The Telegraph
Since 1st March, 1999
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tale of grit

Look no further

Among most of us, there is a misconception that living with blindness is devastating.

I had the privilege of meeting Joyce Kane (right, in pic above), who is the president of the Southern Connecticut division of the US Federation of the blind. Joyce turned blind at the age of 46 after an open-heart surgical complication. But she has made her weakness her strength, and helps other blind people overcome day-to-day challenges. In India, Joyce has visited Mumbai, Chennai, Bangalore, Calcutta, Ahmedabad and New Delhi ' accompanied by her dog, Corrie, who leads Joyce down the stairs, into elevators, grocery stores and even to the restaurant.

When I met her in a city hotel in New Delhi, I was taken aback by the positive energy she exuded; Joyce was determined not to be reined in by her handicap. When she turned blind, people around her had reacted differently; some had avoided her as she could not participate in certain activities while others had shown too much of compassion.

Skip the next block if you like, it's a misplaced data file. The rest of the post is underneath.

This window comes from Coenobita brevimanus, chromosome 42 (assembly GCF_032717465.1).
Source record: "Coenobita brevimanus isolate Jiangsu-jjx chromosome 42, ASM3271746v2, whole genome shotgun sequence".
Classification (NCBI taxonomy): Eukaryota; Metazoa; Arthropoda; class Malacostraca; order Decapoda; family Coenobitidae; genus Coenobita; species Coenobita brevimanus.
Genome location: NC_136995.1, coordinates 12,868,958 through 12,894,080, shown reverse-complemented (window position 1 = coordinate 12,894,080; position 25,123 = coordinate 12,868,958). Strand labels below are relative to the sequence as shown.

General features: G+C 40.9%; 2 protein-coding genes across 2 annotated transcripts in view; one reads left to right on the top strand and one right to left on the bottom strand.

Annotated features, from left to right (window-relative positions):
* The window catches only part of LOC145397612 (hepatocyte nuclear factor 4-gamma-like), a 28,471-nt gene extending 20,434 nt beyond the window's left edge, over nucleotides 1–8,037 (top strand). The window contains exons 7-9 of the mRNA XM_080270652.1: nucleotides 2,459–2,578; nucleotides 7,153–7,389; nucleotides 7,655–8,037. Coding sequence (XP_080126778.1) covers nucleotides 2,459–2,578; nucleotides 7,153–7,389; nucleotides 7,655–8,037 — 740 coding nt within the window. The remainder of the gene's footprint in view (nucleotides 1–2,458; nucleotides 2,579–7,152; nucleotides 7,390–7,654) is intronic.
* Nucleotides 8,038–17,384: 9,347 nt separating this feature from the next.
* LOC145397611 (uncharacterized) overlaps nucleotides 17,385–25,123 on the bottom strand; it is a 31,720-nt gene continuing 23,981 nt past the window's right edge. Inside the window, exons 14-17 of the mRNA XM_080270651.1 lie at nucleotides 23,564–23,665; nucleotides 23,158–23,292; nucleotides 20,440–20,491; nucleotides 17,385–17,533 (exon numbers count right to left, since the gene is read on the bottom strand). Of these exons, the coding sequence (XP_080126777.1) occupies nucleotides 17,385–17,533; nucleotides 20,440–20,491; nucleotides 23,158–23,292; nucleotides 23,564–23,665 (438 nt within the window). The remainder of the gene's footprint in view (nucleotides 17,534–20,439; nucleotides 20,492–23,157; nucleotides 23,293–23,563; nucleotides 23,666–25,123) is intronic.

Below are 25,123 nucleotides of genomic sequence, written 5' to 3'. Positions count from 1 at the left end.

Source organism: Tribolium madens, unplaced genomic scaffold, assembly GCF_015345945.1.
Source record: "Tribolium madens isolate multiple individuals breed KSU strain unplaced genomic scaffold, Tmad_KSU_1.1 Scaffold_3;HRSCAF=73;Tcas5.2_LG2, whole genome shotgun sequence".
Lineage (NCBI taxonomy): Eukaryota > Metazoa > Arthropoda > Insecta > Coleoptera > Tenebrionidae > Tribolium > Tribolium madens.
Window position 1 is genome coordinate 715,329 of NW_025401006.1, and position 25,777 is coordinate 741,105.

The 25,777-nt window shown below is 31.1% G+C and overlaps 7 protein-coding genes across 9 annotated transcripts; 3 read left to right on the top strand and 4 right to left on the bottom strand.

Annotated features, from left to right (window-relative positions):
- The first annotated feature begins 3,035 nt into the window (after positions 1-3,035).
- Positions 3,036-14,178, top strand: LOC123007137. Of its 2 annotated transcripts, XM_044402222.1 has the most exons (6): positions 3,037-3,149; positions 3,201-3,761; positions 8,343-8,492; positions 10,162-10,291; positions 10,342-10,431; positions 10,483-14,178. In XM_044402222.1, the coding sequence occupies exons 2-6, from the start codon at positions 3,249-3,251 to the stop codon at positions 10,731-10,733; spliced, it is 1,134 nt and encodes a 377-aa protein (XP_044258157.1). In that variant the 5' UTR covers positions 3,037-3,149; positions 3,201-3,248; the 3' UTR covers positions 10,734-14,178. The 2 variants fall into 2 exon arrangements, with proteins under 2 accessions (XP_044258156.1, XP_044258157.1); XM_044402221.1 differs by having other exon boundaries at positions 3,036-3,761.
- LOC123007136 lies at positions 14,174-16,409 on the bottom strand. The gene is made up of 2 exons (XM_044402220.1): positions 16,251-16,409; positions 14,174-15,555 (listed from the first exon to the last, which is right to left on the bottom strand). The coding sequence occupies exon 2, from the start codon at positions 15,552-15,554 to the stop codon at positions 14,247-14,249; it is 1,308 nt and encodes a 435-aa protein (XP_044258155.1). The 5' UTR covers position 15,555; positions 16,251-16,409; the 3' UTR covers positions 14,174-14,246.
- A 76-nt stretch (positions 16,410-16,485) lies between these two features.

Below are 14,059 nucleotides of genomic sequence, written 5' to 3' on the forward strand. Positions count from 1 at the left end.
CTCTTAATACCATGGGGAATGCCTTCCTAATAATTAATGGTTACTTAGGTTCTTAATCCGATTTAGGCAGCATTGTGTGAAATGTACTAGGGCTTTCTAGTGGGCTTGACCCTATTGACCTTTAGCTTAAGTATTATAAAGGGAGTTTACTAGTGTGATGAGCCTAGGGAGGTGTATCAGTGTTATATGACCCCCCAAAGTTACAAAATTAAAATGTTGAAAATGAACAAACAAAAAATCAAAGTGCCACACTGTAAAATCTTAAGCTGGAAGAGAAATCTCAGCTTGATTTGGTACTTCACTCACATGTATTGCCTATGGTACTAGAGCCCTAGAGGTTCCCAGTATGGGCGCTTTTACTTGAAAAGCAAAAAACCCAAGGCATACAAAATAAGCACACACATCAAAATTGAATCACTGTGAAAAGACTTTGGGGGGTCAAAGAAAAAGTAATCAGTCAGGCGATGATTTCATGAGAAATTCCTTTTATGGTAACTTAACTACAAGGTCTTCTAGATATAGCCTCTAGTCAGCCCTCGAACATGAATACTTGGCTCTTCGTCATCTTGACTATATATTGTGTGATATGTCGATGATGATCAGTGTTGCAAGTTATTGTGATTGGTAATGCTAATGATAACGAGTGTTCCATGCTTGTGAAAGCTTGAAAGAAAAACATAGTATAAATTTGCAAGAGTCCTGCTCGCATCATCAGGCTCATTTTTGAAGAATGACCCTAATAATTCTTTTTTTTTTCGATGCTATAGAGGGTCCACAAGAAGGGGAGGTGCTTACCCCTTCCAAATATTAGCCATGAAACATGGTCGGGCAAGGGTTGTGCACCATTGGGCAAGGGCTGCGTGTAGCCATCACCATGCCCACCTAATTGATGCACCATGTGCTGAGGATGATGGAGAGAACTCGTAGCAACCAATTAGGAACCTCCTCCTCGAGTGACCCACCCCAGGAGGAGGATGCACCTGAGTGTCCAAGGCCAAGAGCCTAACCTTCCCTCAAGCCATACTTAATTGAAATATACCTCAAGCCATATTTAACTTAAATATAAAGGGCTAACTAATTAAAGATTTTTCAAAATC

Joyce feels that physically-challenged people need patience, not compassion. In India, she has been amazed by the grit of the physically-challenged people she has met. After all, coping with physical challenges in a non first-world country is much tougher.

As I was about to leave, I noticed that among her personal belongings there was something that looked like an antiquated sewing machine. Joyce said the blind students of Ahmedabad had given her a charkha ' Joyce plans to learn to use it. Her telling comment to me was that I, too, should learn to use it, as the great man who made the charkha a symbol of his struggle, perhaps, did not have only physical blindness on his mind when he spoke of “selfreliance” and “enlightenment”.

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